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3 of 3 people found the following review helpful
3.0 out of 5 stars Inspector Wexford walks into retirement, Sept. 5 2011
By 
Maine Colonial (Maine, United States) - See all my reviews
This review is from: The Vault (Hardcover)
In 2009, the Telegraph newspaper reported that Ruth Rendell didn't want to write any more Inspector Wexford novels after The Monster in the Box. I was worried about reading The Monster in the Box, thinking that if Rendell was tired of Wexford, it might show in the book. But the book was a truly enjoyable wrap-up to the series, with Wexford tackling a case that took him back to his earliest days in the police force, and his mixed-up personal life at that time.

Though Rendell's editor denied the Telegraph report of the end of Wexford, it was still a surprise to hear this year that there would be a new Wexford novel. The Vault finds Wexford retired and splitting his time, with his wife Dora, between their longtime home in Kingsmarkham and the coach house of their actress daughter's upmarket home in London. Retirement is good for Wexford's physical health, as he spends hours a day taking long walks in the city, but he finds himself at loose ends without his detective work. He's relieved when Tom Ede of London's Metropolitan Police, an old acquaintance, asks him to provide consulting assistance in the investigation of four long-dead bodies found down an ancient coal-hole on the grounds of a fine house in quiet St. John's Wood.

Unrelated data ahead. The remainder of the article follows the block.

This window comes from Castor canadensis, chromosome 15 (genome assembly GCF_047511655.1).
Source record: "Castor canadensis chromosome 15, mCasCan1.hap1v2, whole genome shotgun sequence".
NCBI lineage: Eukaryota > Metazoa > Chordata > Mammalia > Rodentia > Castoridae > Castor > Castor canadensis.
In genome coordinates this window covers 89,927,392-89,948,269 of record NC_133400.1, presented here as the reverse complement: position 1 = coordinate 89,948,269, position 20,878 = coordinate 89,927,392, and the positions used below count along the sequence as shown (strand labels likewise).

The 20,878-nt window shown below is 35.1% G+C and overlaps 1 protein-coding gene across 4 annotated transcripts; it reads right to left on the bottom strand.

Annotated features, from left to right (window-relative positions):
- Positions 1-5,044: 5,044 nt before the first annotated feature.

The Vault is a sequel of sorts to one of Rendell's non-Wexford suspense novels, A Sight for Sore Eyes. There is no need to have read A Sight for Sore Eyes to follow The Vault, but it adds interest. And added interest is a good thing to have in this case. The Vault is not a bad book, but it lacks sparkle, is sometimes plodding and just not quite up to Rendell's usual standard.

With a couple of exceptions, the various witnesses and suspects are so one-dimensional that it's difficult to keep them straight. The secondary story strand, about Wexford and Dora's Kingsmarkham daughter, Sylvia, is somehow lurid and dull at the same time. The editing could use some work too. Yearly dates are given as, for example, twenty-oh-six, two thousand six, and 2006. A long paragraph on the first page of the book is unclear and I needed to re-read it a couple of times to be sure I had it straight. But there were some interesting observations on Wexford's new role as a consulting detective; someone who has no official standing, and how it affects his interactions with interviewees and the police.

I was glad to spend time again with Inspector Wexford and hope to read more in the series. Wexford's unofficial role presents some new possibilities that I hope Rendell will explore. I just hope that next time around, the book is more up to the series' usual standard. If you haven't read any Inspector Wexford books, this isn't the book to start with. That would be the first in the series, From Doon With Death. Alternatively, The Monster In the Box can be read as a standalone.
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The Vault
The Vault by Ruth Rendell (Paperback - Nov. 22 2011)